Viewing preferences, symptoms of psychological trauma, and violent behaviors among children who watch television

J Am Acad Child Adolesc Psychiatry. 1998 Oct;37(10):1041-8. doi: 10.1097/00004583-199810000-00014.

Abstract

Objective: To examine the extent to which children's television-viewing practices are associated with symptoms of psychological trauma and aggressive behaviors. The following three hypotheses were tested: (1) children who report watching greater amounts of television per day will report higher levels of trauma symptoms than children who report lesser amounts of television viewing; (2) children who report watching greater amounts of television per day will report higher levels of violent behaviors than children who report watching lesser amounts of television per day; and (3) children who report a preference for action and fighting programs will report higher levels of violent behaviors than children who report a preference for other types of television programs.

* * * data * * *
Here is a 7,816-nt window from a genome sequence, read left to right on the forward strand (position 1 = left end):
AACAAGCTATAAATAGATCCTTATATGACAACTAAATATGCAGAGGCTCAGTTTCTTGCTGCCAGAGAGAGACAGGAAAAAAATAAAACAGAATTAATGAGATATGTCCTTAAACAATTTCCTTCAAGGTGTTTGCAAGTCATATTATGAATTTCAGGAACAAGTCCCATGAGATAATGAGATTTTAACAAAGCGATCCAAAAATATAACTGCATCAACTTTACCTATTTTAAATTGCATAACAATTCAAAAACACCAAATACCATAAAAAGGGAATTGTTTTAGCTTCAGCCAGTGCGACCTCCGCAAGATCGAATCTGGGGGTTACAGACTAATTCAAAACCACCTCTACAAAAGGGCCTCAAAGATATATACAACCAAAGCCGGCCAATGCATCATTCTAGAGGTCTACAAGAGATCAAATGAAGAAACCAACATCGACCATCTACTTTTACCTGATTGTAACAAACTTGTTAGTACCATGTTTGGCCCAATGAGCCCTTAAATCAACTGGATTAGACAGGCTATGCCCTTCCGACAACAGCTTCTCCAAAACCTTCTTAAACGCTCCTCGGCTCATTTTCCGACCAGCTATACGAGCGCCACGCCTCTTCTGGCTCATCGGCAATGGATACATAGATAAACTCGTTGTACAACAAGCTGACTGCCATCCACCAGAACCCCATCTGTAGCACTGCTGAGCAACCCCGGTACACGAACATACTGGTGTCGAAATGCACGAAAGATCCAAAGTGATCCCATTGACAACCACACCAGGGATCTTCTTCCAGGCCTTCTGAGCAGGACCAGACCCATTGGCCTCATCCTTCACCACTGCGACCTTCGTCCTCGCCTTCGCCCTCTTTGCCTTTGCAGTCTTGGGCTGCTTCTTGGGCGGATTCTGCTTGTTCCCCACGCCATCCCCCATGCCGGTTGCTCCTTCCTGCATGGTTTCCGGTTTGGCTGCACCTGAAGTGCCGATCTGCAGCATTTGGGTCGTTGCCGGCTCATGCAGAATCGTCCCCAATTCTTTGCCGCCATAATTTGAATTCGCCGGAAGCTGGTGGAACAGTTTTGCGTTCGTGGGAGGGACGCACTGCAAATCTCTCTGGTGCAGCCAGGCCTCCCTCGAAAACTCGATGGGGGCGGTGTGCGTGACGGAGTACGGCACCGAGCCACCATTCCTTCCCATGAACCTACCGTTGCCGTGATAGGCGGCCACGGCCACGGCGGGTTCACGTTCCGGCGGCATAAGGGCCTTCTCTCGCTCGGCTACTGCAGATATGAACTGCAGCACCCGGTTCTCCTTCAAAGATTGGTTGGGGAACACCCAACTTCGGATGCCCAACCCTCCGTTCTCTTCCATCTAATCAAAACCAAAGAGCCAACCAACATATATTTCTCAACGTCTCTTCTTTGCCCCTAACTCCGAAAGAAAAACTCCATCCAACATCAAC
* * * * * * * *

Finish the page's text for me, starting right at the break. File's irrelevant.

Method: The study used a survey design in which an anonymous self-report questionnaire was administered to students in grades 3 through 8 in 11 Ohio public schools during the 1995-1996 school year (N = 2,245).

Results: All three hypotheses were supported.

Conclusion: Heavy television viewing by children may indicate the presence of problems such as depression, anxiety, and violent behaviors; such viewing should be screened for by psychiatrists and other mental health professionals working with children.

Publication types

  • Research Support, Non-U.S. Gov't

MeSH terms

  • Aggression / psychology*
  • Child
  • Child Behavior Disorders / diagnosis*
  • Child Behavior Disorders / psychology
  • Female
  • Humans
  • Male
  • Ohio
  • Personality Assessment
  • Risk Factors
  • Stress Disorders, Post-Traumatic / diagnosis*
  • Stress Disorders, Post-Traumatic / psychology
  • Television*
  • Violence / psychology*